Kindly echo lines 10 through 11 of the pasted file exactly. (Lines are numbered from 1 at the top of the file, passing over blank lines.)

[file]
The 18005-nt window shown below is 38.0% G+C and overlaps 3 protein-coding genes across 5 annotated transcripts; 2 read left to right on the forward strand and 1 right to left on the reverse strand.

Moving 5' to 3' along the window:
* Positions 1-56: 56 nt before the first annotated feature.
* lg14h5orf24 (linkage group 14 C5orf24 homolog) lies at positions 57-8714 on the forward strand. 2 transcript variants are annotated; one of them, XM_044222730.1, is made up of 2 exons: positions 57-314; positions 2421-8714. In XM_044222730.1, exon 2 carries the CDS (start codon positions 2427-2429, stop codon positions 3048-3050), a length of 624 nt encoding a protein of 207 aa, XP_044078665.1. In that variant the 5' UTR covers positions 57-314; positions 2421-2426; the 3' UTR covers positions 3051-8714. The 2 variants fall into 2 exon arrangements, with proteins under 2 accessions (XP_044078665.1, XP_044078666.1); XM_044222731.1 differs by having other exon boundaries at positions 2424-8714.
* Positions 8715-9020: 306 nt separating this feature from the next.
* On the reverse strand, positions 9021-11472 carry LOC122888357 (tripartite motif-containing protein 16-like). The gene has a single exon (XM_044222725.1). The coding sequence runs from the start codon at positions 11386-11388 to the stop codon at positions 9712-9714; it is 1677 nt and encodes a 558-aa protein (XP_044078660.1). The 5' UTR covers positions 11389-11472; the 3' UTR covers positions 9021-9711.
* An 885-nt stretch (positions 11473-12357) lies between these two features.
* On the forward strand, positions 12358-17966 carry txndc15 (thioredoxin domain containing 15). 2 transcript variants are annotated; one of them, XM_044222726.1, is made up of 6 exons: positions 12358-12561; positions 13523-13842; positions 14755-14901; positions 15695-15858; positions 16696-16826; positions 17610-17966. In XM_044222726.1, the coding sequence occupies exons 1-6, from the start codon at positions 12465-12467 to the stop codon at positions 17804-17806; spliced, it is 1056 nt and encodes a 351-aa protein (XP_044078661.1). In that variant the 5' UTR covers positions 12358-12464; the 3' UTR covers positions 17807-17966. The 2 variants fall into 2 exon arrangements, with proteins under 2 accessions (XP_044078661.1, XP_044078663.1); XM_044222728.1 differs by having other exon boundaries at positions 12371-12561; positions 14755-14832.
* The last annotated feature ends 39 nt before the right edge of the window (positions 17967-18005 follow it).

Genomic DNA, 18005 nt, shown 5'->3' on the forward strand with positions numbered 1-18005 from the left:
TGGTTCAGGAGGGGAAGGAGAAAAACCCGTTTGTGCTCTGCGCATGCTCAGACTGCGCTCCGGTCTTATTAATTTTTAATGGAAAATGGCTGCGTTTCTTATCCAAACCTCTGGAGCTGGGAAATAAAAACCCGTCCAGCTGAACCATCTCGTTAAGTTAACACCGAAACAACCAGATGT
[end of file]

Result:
Genomic DNA, 18005 nt, shown 5'->3' on the forward strand with positions numbered 1-18005 from the left:
TGGTTCAGGAGGGGAAGGAGAAAAACCCGTTTGTGCTCTGCGCATGCTCAGACTGCGCTCCGGTCTTATTAATTTTTAATGGAAAATGGCTGCGTTTCTTATCCAAACCTCTGGAGCTGGGAAATAAAAACCCGTCCAGCTGAACCATCTCGTTAAGTTAACACCGAAACAACCAGATGT